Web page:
Help me work from home and still have access to my files
February 20, 2017 8:28 PM   Subscribe

Right now I'm using Dropbox to work from home 3 days a week but when I'm done editing the files someone at the office has to save them back into our network folder. I had been emailing my boss at the end of my work week but I want some way to sync it back to the network automatically. I need a better solution but I know almost nothing about networks.

We are using Windows 7 and there are about 5 computers at the office connected to the network by a cable.
So right now my system is this: go to the office on mondays, work a full day and then copy any files I need to my Dropbox folder for the next 3 days of work at home. On Thursday I email my finished work to my boss and he is supposed to use those files if anyone needs to have access to them before I get back to the office the next week. My boss is super busy and not very detail oriented and has been annoyed a few times that my files are not saved to the network. Sometimes someone in the office will think whatever is saved to the network is the current file and will work on the old one, not the new one that had been emailed out to my boss.
I need another solution. I can't fit all of the network files into the Dropbox folder and even if I pay for more storage I don't think I can link to existing folder sets to be synced. Also I am worried a lot of syncing programs would not work well with the network. (Not recommended for Dropbox.)
Can someone recommend me a trusted solution? I don't need to run programs remotely, just access the files and most importantly put the files back in place when I'm done working on them. It doesn't need to be free but hopefully not too much $. I can have my colleagues turn on my computer every morning or most likely I will just install the software to the main network computer where files are all saved and that computer is on all day during office hours. Thanks!
posted by photoexplorer to Computers & Internet (12 answers total) 1 user marked this as a favorite
I'm not clear when you say you can't fit all the network files in the dropbox folder. Dropbox pro gives you a TB of space. A synced DropBox folder on one of the office machines isn't an option? That really seems like a good solution, what DropBox is designed for. You can run your own instance of OwnCloud.
posted by humboldt32 at 8:40 PM on February 20, 2017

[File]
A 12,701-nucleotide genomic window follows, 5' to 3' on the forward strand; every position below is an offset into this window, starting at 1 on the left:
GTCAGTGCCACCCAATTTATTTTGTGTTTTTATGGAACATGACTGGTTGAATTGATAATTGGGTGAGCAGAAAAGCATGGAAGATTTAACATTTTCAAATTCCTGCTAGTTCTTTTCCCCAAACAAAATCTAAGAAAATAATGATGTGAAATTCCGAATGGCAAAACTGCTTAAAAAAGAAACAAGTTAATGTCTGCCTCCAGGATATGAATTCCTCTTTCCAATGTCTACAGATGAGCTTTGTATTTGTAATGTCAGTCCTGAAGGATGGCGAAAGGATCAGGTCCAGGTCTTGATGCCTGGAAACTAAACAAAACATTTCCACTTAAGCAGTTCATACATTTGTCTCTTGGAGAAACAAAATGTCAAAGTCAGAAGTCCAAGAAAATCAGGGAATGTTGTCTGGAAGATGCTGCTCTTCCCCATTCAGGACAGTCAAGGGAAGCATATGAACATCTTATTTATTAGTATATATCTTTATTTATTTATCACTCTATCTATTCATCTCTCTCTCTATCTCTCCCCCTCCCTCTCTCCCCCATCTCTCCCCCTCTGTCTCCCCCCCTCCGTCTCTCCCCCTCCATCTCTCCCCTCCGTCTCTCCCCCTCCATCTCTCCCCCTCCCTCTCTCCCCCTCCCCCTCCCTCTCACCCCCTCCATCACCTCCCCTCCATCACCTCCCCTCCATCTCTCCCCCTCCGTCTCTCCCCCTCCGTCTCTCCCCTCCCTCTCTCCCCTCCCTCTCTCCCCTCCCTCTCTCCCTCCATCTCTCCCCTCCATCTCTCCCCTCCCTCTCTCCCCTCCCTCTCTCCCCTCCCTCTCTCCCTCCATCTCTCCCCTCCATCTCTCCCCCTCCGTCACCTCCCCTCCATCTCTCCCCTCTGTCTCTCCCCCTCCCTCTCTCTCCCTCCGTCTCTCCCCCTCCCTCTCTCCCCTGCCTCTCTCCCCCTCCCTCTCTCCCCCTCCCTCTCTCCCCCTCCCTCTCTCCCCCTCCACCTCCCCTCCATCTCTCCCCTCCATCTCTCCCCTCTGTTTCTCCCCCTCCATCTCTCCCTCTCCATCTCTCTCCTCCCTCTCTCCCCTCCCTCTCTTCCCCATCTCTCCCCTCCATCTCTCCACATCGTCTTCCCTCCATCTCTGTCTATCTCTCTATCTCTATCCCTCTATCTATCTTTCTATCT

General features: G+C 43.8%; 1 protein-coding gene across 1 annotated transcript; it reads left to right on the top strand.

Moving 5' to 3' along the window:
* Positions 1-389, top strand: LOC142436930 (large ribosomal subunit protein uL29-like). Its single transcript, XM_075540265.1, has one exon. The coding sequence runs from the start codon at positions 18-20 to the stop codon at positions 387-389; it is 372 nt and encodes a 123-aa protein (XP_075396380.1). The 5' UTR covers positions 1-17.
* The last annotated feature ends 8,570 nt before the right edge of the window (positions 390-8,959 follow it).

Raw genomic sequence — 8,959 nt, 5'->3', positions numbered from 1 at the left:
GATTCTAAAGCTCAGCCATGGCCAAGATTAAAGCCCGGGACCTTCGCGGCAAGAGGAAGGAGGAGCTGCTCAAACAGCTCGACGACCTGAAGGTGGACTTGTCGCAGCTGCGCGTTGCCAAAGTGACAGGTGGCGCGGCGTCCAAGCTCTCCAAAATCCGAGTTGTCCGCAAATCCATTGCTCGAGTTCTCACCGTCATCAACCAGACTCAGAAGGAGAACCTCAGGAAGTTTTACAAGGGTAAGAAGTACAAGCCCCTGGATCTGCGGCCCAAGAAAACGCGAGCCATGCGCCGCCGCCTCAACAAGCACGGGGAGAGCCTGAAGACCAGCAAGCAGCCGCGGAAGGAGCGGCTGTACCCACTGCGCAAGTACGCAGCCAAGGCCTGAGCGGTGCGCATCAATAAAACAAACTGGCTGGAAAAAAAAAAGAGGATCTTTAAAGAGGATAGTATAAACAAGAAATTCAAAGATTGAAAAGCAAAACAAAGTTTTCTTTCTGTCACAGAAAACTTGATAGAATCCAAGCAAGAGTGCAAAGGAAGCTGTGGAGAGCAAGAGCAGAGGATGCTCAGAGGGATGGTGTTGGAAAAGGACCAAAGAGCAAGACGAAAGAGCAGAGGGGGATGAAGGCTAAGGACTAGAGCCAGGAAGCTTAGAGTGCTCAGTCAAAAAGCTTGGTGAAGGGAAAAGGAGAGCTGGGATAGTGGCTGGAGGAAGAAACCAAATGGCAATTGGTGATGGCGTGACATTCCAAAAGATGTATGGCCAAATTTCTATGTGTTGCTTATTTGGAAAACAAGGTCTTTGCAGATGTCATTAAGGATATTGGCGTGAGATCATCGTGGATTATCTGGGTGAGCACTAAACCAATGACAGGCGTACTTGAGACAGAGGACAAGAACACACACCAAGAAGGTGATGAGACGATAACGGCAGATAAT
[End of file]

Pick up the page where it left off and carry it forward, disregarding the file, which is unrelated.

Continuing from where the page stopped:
Sounds like you've installed Dropbox on your office computer. You should be able to point it to the network drive as your synced folder location, so everything in your Dropbox also lives on the network drive. Instead of the network files being a subset of your Dropbox folder, your Dropbox folder is a subset of what's on the network.
posted by supercres at 8:49 PM on February 20, 2017

Addendum: I see that they recommend against it, but I've done it before. Absolutely have a backup in place if you try this.
posted by supercres at 8:51 PM on February 20, 2017 [1 favorite]

Response by poster: Some more info:
My current Dropbox is too small but yes 1tb might be ok if I upgraded. (It's a massive folder of folders. Everything my office works on and has worked on in the past few years.) Although having all of those sync to Dropbox would take a LOT of time to sync initially so I'm not sure this is a good plan.
I don't have much control over the network, it needs to stay in place and I don't want to mess up anything by syncing it. My boss does back it up once a week or so manually. (He won't be talked into using online backup like Backblaze which I use at home.) if Dropbox says not to sync to a network I would prefer not to do so.
I didn't know I can point to an existing folder though, good to know.
What about go to my pc? Is it good? I am researching that now also.
posted by photoexplorer at 8:58 PM on February 20, 2017

Have you tried creating a Shared Folder in Dropbox? Anything in this folder is shared among any users who have rights to it. If individual computers on the network have Dropbox installed, they can access this shared folder.